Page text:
Frequently Asked Questions
No, dogs should not eat caramel rice cakes because they are loaded with sugar and empty calories. Plus, some caramel rice cake recipes may include toxic ingredients, like, for example, the artificial sweetener xylitol.
No, dogs should not eat apple cinnamon rice cakes. Like caramel rice cakes, apple cinnamon cakes are too high in sugars and therefore not suited for dogs. The xylitol problem is also a possibility.
Yes, brown rice cakes are, in fact, a healthier alternative as they are made from whole rice (including bran, germ, and husk) and have a higher nutrient profile. However, they still need to be plain and infrequently served as snacks.
No, dogs should not eat cheddar rice cakes. Although cheddar is not directly toxic to dogs, it does not equal a dog-friendly food when combined with rice cakes. Simply put, cheddar rice cakes are too salty for dogs.
No, dogs must not eat chocolate rice cakes because chocolate is toxic to dogs. Dark chocolate rice cakes pose a more significant threat than white chocolate rice cakes. Milk chocolate rice cakes are somewhere in the middle.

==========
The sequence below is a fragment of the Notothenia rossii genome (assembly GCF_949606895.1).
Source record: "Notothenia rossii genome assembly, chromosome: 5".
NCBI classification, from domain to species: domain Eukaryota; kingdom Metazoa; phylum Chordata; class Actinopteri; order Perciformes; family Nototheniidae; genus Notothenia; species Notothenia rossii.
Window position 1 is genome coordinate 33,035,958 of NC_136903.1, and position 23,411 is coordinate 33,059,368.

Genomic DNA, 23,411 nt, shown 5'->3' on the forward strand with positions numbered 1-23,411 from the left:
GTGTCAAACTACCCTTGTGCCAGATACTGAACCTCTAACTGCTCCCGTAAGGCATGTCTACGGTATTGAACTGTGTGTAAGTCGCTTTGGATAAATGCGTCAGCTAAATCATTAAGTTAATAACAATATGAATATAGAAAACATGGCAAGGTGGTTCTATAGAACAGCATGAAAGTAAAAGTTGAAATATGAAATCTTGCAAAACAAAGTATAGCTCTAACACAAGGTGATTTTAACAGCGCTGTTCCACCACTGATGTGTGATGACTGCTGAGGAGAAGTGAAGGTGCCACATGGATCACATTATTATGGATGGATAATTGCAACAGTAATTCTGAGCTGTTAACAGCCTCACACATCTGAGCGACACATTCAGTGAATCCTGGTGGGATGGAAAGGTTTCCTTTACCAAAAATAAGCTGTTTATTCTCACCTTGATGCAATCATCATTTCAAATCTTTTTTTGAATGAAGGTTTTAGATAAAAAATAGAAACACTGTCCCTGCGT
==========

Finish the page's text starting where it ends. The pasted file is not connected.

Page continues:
When it comes to dogs, rice cakes are a “sometimes snack.” Dogs can occasionally be treated with small amounts of plain rice cakes. However, frequent use and offering rice cakes with spices and added ingredients is a recipe for disaster.
Keep in mind that dogs thrive on meat-based proteins and need rich, diverse, and nutritionally balanced diets. Plain rice cakes can add good diversity and some crunchiness to such diets.
- Glycemic index: has pet food humanization gone too far?, Melissa Brookshire, DVM, 2020
- Can Dogs Eat Brown Rice?, Purina, 2021
- Xylitol toxicity in dogs, Christopher M Piscitelli, Eric K Dunayer, Marcel Aumann, 2010
- Dietary modulation of gluten sensitivity in a naturally occurring enteropathy of Irish setter dogs, E J Hall, R M Batt, 1992